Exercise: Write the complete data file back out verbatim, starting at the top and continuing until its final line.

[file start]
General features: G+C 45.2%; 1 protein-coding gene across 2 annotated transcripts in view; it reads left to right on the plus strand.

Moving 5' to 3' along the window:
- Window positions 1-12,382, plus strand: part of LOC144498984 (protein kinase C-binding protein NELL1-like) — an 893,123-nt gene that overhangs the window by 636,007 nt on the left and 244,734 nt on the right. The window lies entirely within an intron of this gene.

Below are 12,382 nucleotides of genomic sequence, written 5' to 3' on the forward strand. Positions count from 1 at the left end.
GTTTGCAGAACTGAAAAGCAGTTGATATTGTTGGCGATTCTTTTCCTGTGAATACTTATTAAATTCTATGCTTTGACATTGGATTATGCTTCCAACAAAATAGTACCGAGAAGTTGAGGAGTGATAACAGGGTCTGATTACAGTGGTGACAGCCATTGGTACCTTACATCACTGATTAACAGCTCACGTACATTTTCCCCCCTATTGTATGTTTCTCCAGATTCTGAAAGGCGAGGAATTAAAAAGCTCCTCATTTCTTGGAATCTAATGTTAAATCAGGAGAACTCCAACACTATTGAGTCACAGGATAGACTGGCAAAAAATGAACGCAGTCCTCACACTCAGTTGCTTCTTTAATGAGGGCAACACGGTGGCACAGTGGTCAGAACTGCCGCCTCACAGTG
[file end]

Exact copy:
General features: G+C 45.2%; 1 protein-coding gene across 2 annotated transcripts in view; it reads left to right on the plus strand.

Moving 5' to 3' along the window:
- Window positions 1-12,382, plus strand: part of LOC144498984 (protein kinase C-binding protein NELL1-like) — an 893,123-nt gene that overhangs the window by 636,007 nt on the left and 244,734 nt on the right. The window lies entirely within an intron of this gene.

Below are 12,382 nucleotides of genomic sequence, written 5' to 3' on the forward strand. Positions count from 1 at the left end.
GTTTGCAGAACTGAAAAGCAGTTGATATTGTTGGCGATTCTTTTCCTGTGAATACTTATTAAATTCTATGCTTTGACATTGGATTATGCTTCCAACAAAATAGTACCGAGAAGTTGAGGAGTGATAACAGGGTCTGATTACAGTGGTGACAGCCATTGGTACCTTACATCACTGATTAACAGCTCACGTACATTTTCCCCCCTATTGTATGTTTCTCCAGATTCTGAAAGGCGAGGAATTAAAAAGCTCCTCATTTCTTGGAATCTAATGTTAAATCAGGAGAACTCCAACACTATTGAGTCACAGGATAGACTGGCAAAAAATGAACGCAGTCCTCACACTCAGTTGCTTCTTTAATGAGGGCAACACGGTGGCACAGTGGTCAGAACTGCCGCCTCACAGTG